Gates of Zion

Date: 6/14/2009
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Topic: Church
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THE GATES OF . . . ZION (Matt. 16:18-19)

What is the ?church? in the earliest usage and what is the Church today? The first NT usage of ?church? (ekklesia) is found in the well known declaration of Jesus, ?And I tell you, you are Peter, and on this rock I will build my church, and the gates of Hades will not prevail against it? (Matt. 16:18). This text is usually considered in terms of the ?advance? of the Church over against the idea that ?gates of Hades? are ?defensive? and thus do not advance. However, this misses the rich biblical and literal (historical) function of city gates. Easton notes, ?At the gates of cities courts of justice were frequently held, and hence ?judges of the gate? are spoken of (Deut. 16:18; 17:8; 21:19; 25:6, 7, etc.).?

The next passage also makes clear a similar connotation:

Matthew 16:19 - ?I will give you the keys of the kingdom of heaven. Whatever you bind on earth will have been bound in heaven, and whatever you release on earth will have been released in heaven.?

The prior usage of concept includes the following:
Deuteronomy 17:5 - you must bring to your city gates that man or woman who has done this wicked thing?that very man or woman?and you must stone that person to death.

Deuteronomy 21:19 - his father and mother must seize him and bring him to the elders at the gate of his city.

Nahum 3:13 - Your warriors will be like women in your midst; the gates of your land will be wide open to your enemies; fire will consume the bars of your gates.

The Apocraphal book of Wisdom 16:12-13 has an interesting parallel statement: ?For it was neither herb, nor mollifying plaister, that restored them to health: but thy word, O Lord, which healeth all things. 16:13 For thou hast power of life and death: thou leadest to the gates of hell, and bringest up again.?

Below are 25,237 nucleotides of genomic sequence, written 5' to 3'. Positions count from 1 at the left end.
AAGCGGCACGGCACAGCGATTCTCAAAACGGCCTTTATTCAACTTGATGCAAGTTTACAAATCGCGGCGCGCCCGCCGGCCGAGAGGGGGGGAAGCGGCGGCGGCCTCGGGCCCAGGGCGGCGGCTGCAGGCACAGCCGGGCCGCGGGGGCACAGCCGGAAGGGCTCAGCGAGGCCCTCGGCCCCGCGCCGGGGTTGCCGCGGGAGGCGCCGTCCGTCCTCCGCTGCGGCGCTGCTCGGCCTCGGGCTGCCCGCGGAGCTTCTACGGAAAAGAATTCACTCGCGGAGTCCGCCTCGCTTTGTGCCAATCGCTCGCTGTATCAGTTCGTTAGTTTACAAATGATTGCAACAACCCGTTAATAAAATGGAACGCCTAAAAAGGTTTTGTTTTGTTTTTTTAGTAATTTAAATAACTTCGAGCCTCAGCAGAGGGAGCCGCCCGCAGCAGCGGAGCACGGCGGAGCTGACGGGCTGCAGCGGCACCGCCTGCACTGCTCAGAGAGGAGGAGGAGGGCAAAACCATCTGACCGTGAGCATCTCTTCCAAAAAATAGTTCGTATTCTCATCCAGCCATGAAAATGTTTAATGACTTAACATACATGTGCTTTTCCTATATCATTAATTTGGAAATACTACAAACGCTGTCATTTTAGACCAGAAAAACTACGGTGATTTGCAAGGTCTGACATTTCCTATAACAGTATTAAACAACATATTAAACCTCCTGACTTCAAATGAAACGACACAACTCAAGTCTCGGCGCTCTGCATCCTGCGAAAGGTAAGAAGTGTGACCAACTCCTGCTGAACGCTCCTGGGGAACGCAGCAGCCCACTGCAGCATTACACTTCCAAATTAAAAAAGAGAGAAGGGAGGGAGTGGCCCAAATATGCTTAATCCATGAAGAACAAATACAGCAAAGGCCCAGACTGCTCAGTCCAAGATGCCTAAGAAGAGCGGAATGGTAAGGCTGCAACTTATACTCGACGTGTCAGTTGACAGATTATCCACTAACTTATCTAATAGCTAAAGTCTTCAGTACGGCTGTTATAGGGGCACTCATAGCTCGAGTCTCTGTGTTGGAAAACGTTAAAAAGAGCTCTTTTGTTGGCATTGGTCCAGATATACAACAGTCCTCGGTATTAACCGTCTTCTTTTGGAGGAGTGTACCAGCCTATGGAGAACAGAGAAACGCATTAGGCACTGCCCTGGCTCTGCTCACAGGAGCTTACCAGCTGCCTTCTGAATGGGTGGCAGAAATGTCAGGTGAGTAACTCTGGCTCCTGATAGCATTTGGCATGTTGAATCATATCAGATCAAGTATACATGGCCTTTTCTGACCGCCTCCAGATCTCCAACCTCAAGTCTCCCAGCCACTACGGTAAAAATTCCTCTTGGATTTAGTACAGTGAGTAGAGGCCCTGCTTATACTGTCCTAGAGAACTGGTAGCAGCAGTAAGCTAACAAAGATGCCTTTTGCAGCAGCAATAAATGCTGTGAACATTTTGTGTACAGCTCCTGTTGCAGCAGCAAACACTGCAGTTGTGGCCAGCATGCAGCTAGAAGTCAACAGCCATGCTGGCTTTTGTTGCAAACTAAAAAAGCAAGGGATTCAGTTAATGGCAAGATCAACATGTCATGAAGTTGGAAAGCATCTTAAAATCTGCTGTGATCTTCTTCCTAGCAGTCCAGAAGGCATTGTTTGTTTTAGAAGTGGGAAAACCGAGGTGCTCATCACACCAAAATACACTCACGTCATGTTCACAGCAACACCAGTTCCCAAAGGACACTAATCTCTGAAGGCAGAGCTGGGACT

The ?gates? were therefore the literal place of authority and power (exousia and dunimis) and in the case of Matt. 16:18, the ekklesia has a power and authority which is not bound by Hades, literally the place of the departed, i.e., death.

This accords perfectly with a major theme revealed, from this point forward: Matthew 16:21 - ?From that time on Jesus began to show his disciples that he must go to Jerusalem and suffer many things at the hands of the elders, chief priests, and experts in the law, and be killed, and on the third day be raised.?

Later we see the theme of authority and power over death plainly stated:

Rev. 1:18: ?Do not be afraid; I am the first and the last, and the living One; and I was dead, and behold, I am alive forevermore, and I have the keys of death and of Hades.

2 Tim. 1:10: ?...our Savior Christ Jesus, who abolished death and brought life and immortality to light through the gospel.?

Heb. 2:14: ?He Himself likewise also partook of the same, that through death He might render powerless him who had the power of death, that is, the devil.?

The Church therefore has power and authority over death! How is such power-authority dispensed? By the formation of Assemblies (ekklesia) which declare the gospel (via Word and Sacrament) which tells the Truth that Jesus is Lord since He has been raised from the dead. Through faith, disciples of Jesus are united to Him ?who has abolished death and brought life and immortality to light through the gospel.?

Where does this lead in terms of our view and vision for the Church? What is our relationship to the Church and the ?congregation??
Gregg Strawbridge Gregg Strawbridge, Ph.D., is the pastor of All Saints Church in Lancaster, PA. He became a committed follower of Jesus Christ at age 20, discipled in the context of a University Navigator Ministry. As a result of personal discipleship he went on to study at Columbia Biblical Seminary (M.A., Columbia, SC, 1990), as well as a Ph.D. in education and philosophy... read more